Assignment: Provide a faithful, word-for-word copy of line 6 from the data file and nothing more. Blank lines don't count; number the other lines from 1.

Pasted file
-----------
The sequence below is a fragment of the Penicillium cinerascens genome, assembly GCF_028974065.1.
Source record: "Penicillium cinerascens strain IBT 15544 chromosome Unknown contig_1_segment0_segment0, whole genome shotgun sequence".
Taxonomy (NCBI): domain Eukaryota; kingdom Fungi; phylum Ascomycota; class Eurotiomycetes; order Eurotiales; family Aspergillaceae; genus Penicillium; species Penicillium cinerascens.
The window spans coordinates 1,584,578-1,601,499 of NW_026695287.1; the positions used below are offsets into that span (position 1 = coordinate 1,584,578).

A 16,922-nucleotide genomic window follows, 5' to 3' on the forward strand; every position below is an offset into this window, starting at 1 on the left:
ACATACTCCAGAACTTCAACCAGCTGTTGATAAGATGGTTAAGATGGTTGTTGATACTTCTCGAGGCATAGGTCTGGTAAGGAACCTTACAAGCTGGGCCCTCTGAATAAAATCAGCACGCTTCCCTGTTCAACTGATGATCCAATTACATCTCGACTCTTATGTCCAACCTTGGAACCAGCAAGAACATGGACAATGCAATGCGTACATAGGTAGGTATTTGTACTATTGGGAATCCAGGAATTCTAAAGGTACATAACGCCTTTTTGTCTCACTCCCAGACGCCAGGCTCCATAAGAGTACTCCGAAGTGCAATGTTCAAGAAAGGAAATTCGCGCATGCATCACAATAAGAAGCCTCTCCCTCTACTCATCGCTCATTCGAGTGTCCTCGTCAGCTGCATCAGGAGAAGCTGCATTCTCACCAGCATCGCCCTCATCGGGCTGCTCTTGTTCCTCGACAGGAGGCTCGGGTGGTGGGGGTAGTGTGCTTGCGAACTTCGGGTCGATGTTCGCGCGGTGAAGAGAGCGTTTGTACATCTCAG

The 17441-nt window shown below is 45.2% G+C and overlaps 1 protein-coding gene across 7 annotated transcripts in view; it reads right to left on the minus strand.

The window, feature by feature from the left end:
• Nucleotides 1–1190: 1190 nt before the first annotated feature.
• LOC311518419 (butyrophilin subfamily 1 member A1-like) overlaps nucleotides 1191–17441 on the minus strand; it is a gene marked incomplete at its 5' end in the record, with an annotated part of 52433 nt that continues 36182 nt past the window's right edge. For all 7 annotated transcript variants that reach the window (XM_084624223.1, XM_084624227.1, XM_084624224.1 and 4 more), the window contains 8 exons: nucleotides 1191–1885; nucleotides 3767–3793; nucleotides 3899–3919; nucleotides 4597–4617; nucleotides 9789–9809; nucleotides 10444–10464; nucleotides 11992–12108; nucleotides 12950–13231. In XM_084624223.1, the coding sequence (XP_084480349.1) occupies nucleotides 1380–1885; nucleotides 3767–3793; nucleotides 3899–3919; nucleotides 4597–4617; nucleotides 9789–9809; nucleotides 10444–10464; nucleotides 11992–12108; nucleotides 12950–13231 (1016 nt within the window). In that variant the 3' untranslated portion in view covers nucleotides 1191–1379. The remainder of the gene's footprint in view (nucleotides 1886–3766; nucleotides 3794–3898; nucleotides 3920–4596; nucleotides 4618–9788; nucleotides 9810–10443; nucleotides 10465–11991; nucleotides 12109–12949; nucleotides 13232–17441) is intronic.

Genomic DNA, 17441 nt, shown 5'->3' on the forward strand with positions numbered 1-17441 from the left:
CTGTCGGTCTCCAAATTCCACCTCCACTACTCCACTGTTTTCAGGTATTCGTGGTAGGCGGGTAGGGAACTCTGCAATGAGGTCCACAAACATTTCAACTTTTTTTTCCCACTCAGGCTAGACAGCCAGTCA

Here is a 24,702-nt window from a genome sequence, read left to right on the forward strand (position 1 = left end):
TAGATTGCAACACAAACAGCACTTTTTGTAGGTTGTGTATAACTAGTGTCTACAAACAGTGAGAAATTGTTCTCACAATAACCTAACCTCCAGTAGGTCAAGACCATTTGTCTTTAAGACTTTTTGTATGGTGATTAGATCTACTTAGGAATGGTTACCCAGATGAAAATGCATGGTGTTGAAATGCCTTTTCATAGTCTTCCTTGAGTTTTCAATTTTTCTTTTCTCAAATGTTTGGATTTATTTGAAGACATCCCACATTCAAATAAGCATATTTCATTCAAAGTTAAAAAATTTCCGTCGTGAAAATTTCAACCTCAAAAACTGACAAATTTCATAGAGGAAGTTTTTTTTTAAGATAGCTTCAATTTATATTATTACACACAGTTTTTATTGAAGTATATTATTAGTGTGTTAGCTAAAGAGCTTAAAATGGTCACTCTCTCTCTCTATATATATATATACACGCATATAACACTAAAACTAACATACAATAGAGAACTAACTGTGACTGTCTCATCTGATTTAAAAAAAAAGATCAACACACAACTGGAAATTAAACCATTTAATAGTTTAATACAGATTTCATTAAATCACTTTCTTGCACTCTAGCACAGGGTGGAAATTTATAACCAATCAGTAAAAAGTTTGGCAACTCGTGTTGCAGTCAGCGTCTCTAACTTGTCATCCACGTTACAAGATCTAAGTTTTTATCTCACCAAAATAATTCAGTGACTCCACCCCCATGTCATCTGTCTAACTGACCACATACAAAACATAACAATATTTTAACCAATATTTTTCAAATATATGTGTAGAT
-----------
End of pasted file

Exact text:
ACATACTCCAGAACTTCAACCAGCTGTTGATAAGATGGTTAAGATGGTTGTTGATACTTCTCGAGGCATAGGTCTGGTAAGGAACCTTACAAGCTGGGCCCTCTGAATAAAATCAGCACGCTTCCCTGTTCAACTGATGATCCAATTACATCTCGACTCTTATGTCCAACCTTGGAACCAGCAAGAACATGGACAATGCAATGCGTACATAGGTAGGTATTTGTACTATTGGGAATCCAGGAATTCTAAAGGTACATAACGCCTTTTTGTCTCACTCCCAGACGCCAGGCTCCATAAGAGTACTCCGAAGTGCAATGTTCAAGAAAGGAAATTCGCGCATGCATCACAATAAGAAGCCTCTCCCTCTACTCATCGCTCATTCGAGTGTCCTCGTCAGCTGCATCAGGAGAAGCTGCATTCTCACCAGCATCGCCCTCATCGGGCTGCTCTTGTTCCTCGACAGGAGGCTCGGGTGGTGGGGGTAGTGTGCTTGCGAACTTCGGGTCGATGTTCGCGCGGTGAAGAGAGCGTTTGTACATCTCAG